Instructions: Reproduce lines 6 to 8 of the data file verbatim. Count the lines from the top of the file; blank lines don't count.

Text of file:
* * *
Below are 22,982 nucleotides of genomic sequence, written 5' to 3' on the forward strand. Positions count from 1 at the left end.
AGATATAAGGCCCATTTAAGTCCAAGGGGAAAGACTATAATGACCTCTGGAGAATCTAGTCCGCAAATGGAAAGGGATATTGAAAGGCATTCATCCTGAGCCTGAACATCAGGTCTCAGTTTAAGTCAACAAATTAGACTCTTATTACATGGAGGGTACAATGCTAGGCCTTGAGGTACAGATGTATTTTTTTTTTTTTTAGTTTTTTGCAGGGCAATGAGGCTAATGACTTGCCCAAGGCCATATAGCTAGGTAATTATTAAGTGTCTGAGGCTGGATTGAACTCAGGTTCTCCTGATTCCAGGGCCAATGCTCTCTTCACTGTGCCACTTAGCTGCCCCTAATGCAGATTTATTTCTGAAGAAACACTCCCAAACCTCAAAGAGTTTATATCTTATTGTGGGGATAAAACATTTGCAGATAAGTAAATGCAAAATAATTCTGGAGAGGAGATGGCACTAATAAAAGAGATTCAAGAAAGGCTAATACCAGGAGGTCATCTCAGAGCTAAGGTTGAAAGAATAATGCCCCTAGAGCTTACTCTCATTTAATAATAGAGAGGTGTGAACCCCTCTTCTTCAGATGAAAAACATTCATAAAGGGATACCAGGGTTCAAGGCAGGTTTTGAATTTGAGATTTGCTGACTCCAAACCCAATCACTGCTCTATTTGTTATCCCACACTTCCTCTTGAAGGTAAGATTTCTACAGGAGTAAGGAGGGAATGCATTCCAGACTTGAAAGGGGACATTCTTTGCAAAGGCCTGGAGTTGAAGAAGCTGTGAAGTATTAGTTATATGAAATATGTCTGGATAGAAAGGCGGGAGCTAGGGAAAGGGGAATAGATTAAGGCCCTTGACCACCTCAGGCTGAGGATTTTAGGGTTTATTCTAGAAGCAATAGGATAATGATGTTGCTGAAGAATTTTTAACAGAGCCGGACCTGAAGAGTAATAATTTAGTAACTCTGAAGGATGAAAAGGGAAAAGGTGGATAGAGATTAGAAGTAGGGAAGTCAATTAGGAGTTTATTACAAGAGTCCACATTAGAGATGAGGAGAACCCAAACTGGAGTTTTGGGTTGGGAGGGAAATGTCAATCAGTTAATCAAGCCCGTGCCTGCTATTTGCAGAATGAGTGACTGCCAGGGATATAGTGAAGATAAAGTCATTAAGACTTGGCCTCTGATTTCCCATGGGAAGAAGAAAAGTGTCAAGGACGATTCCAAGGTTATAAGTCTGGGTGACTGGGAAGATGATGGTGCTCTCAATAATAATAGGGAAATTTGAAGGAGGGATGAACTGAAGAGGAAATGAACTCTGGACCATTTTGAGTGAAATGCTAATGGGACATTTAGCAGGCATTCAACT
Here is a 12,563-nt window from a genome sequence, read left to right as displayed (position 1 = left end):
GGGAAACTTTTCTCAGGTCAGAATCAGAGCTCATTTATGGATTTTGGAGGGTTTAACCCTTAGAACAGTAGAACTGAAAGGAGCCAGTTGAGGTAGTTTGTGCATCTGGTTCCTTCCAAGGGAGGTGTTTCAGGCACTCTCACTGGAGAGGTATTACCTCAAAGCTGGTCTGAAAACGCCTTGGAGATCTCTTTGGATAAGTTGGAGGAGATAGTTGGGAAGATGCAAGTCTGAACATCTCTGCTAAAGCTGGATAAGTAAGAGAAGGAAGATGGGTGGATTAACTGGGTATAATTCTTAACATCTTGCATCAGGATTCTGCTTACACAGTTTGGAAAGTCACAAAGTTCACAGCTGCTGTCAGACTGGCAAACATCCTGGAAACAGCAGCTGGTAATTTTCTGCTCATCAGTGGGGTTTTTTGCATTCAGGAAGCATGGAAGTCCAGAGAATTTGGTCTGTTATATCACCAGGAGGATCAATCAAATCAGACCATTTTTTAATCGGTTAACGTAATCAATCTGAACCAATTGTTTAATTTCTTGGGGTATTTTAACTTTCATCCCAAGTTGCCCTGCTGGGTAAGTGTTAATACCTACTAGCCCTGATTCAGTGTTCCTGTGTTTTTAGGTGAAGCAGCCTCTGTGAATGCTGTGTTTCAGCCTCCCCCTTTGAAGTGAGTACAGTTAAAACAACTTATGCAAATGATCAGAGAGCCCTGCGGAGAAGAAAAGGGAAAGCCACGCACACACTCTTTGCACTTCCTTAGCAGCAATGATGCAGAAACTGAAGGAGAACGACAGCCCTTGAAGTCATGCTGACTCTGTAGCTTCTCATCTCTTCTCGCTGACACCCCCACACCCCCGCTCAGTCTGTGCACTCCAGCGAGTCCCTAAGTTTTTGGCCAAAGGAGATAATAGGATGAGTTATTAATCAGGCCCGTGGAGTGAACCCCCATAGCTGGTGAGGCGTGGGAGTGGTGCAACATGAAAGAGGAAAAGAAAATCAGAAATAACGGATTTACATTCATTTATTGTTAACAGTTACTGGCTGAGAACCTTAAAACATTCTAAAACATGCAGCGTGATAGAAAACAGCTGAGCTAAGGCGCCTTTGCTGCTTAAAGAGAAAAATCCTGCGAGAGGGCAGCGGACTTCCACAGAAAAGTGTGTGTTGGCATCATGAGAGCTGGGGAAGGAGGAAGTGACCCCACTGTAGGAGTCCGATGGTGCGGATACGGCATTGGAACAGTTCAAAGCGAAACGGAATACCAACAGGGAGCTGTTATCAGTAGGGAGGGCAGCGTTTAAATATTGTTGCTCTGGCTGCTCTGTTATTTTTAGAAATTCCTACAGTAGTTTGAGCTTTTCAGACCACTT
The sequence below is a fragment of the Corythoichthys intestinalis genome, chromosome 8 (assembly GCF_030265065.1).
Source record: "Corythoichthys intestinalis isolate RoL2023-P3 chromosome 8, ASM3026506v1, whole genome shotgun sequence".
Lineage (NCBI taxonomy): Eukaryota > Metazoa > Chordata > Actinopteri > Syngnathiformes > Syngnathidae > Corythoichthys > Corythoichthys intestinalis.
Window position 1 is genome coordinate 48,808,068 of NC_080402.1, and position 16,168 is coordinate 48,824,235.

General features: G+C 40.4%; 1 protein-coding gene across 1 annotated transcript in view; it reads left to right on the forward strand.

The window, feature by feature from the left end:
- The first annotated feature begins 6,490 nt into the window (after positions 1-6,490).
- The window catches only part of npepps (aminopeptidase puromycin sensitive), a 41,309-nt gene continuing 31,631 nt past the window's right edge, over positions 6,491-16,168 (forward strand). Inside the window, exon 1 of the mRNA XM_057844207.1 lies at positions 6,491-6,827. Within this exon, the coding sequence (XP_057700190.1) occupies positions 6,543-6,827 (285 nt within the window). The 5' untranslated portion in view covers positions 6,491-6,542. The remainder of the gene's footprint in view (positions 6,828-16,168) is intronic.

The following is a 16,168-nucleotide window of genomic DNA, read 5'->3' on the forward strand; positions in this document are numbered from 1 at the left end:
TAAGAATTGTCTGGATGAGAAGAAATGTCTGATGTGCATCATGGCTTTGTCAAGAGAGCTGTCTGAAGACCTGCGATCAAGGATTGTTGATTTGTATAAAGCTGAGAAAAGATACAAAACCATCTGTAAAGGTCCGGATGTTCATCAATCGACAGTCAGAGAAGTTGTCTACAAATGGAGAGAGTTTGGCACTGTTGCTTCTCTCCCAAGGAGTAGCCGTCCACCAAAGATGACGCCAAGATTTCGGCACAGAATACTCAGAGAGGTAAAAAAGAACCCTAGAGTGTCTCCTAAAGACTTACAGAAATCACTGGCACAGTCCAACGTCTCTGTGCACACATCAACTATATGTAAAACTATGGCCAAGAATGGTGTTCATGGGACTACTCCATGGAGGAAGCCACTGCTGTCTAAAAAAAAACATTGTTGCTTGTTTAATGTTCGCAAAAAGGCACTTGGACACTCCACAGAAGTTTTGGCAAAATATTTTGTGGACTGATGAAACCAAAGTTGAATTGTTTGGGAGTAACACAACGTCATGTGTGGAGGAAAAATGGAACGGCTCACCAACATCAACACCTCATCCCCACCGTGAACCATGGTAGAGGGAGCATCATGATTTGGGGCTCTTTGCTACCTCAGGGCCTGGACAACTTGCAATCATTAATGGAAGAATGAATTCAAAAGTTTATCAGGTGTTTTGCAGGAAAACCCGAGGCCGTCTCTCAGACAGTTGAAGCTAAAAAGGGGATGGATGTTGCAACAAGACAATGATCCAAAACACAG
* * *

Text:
Source record: "Corythoichthys intestinalis isolate RoL2023-P3 chromosome 8, ASM3026506v1, whole genome shotgun sequence".
Lineage (NCBI taxonomy): Eukaryota > Metazoa > Chordata > Actinopteri > Syngnathiformes > Syngnathidae > Corythoichthys > Corythoichthys intestinalis.
Window position 1 is genome coordinate 48,808,068 of NC_080402.1, and position 16,168 is coordinate 48,824,235.